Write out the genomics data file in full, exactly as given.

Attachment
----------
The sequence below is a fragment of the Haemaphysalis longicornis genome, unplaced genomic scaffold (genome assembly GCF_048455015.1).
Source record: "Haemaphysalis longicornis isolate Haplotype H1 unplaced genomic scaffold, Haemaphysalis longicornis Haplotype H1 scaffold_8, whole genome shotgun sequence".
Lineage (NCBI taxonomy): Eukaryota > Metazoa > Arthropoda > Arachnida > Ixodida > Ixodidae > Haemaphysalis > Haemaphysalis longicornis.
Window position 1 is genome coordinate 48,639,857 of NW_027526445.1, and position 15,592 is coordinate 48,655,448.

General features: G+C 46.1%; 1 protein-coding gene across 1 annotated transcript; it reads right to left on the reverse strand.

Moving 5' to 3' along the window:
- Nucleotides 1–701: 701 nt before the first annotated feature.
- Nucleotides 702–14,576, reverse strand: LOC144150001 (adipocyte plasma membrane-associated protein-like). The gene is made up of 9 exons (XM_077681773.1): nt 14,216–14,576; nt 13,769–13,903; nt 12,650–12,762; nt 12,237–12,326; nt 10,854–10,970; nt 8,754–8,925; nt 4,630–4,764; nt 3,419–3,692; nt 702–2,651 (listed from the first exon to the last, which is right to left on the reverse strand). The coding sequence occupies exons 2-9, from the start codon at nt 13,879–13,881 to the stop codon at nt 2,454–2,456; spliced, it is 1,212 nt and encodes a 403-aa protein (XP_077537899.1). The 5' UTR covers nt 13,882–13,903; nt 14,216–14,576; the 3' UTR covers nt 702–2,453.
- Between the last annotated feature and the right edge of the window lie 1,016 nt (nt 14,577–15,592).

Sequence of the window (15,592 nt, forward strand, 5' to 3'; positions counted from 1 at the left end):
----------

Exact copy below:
The sequence below is a fragment of the Haemaphysalis longicornis genome, unplaced genomic scaffold (genome assembly GCF_048455015.1).
Source record: "Haemaphysalis longicornis isolate Haplotype H1 unplaced genomic scaffold, Haemaphysalis longicornis Haplotype H1 scaffold_8, whole genome shotgun sequence".
Lineage (NCBI taxonomy): Eukaryota > Metazoa > Arthropoda > Arachnida > Ixodida > Ixodidae > Haemaphysalis > Haemaphysalis longicornis.
Window position 1 is genome coordinate 48,639,857 of NW_027526445.1, and position 15,592 is coordinate 48,655,448.

General features: G+C 46.1%; 1 protein-coding gene across 1 annotated transcript; it reads right to left on the reverse strand.

Moving 5' to 3' along the window:
- Nucleotides 1–701: 701 nt before the first annotated feature.
- Nucleotides 702–14,576, reverse strand: LOC144150001 (adipocyte plasma membrane-associated protein-like). The gene is made up of 9 exons (XM_077681773.1): nt 14,216–14,576; nt 13,769–13,903; nt 12,650–12,762; nt 12,237–12,326; nt 10,854–10,970; nt 8,754–8,925; nt 4,630–4,764; nt 3,419–3,692; nt 702–2,651 (listed from the first exon to the last, which is right to left on the reverse strand). The coding sequence occupies exons 2-9, from the start codon at nt 13,879–13,881 to the stop codon at nt 2,454–2,456; spliced, it is 1,212 nt and encodes a 403-aa protein (XP_077537899.1). The 5' UTR covers nt 13,882–13,903; nt 14,216–14,576; the 3' UTR covers nt 702–2,453.
- Between the last annotated feature and the right edge of the window lie 1,016 nt (nt 14,577–15,592).

Sequence of the window (15,592 nt, forward strand, 5' to 3'; positions counted from 1 at the left end):